Trouble is, if I am to be deported back to my country of origin which no longer claims me as a citizen, Andi will not be allowed to follow me, just as I will not be allowed to return to the States. Andi is disabled, so she cannot qualify for a job visa and the only family tie she’d have – me – is not recognized there as family by local law. She’ll never even be assigned an entry visa, just as I will disappear without a voice or means to survive.
This is the stark possibility that we’ve had to face every day for all the years of our lives together. If we weren’t a same-sex couple, but a heterosexual one, things would be quite different. Our first wedding ceremony in Illinois would have been recognized over the one in Iowa years later, one which finally allowed me to take her last name. The majority of my immigration stress would stem from studying for my citizenship exam.
I would be able to travel freely, I would be able to work, I would be able to vote.
Our relationship will be equally recognized and honored under the law as any marriage, with all the protection that entails. But despite no such protection being offered, we are together, and we are still lucky to have each other, for better and for worse.
In this age of fast-track marriages and divorces taken for granted, if one is looking for the very definition of love and long-term commitment, truly they should look no further than tens of thousands of same-sex binational couples and their children facing discriminatory laws, distance, and separation, in order to keep their families intact. Having to protect our families one day, one step at a time, we of all people realise what’s at stake, we know what marriage is about, how valuable and precious and important such a union is, how it must be treated with all the respect it deserves; because we also face, personally and every step of the way, the dangerous cost of being denied such a basic human right.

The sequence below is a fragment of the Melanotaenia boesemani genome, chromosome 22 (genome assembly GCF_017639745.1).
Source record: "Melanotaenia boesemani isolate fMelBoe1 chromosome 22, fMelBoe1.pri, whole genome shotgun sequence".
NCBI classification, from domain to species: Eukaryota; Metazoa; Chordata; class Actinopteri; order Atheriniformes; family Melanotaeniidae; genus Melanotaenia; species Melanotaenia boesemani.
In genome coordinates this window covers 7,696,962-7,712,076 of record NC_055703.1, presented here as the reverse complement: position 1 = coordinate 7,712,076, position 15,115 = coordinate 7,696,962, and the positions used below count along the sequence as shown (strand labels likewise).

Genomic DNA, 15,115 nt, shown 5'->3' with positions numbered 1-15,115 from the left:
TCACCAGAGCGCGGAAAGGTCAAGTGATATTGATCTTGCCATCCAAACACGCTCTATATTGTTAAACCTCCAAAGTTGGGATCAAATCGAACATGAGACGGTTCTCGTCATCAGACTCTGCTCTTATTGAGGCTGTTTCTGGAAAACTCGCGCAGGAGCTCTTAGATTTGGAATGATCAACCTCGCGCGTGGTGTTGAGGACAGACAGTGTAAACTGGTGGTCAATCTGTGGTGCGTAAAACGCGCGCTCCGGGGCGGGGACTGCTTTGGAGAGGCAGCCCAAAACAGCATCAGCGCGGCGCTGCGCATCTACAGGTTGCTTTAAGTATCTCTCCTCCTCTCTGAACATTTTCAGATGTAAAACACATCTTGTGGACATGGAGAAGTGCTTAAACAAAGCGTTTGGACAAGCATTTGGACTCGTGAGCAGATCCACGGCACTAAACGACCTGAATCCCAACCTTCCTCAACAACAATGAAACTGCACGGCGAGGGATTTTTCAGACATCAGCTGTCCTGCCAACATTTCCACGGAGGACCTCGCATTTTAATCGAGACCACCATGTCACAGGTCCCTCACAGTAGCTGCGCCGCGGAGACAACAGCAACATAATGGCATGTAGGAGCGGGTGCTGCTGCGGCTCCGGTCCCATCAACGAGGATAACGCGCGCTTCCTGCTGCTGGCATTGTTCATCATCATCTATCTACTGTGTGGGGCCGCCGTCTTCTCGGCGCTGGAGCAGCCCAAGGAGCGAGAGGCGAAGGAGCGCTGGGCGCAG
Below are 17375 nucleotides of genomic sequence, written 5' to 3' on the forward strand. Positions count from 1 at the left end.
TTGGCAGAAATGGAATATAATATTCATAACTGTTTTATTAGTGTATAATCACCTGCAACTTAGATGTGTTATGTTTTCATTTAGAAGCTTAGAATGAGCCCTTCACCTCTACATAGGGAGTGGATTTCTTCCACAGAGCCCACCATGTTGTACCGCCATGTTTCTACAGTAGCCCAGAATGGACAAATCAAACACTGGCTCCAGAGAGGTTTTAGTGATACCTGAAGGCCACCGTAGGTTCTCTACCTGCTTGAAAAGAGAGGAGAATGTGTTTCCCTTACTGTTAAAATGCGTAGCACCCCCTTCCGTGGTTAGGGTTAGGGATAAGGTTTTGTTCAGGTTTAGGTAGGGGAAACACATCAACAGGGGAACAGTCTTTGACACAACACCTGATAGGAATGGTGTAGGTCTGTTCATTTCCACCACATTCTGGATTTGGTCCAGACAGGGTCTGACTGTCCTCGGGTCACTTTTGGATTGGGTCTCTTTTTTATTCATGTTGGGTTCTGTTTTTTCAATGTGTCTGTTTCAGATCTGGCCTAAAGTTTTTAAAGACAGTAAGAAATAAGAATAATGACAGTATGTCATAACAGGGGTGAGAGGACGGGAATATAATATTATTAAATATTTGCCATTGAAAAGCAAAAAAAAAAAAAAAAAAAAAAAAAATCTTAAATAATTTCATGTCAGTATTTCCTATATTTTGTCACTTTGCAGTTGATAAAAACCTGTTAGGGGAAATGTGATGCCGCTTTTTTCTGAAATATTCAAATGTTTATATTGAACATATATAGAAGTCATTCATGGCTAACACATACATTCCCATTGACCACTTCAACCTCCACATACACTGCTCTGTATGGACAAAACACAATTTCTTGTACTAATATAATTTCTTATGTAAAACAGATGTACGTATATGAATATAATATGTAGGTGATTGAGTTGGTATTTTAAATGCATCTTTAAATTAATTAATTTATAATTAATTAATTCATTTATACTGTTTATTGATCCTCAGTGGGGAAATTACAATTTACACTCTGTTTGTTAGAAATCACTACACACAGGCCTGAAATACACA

If there’s anything that I’ve learned over these years, it’s that even the hardest of times provide us with the opportunity to do incredible things. We survive unthinkable hardships one breath at a time simply by putting one foot in front of the other and refusing to give up. Every day we achieve unreachable goals and we make the impossible happen.
When John Lennon and Yoko Ono faced their deportation battle, they established a conceptual country of peace named Nutopia. It had no land, boundaries, or passports, only people. The references to Nutopia are still alive in today’s culture, almost four decades later. It became a part of their activism and part of their story.
Sadly, in our reality, the lack of a passport only enforces the countless boundaries for Andi and me, and it only contributes to our hardship. I am thinking of putting a rainbow flag cover over my invalidated identification documents. It’s the only flag that I have left to count as my own.
One day, when DOMA is repealed, I hope this changes.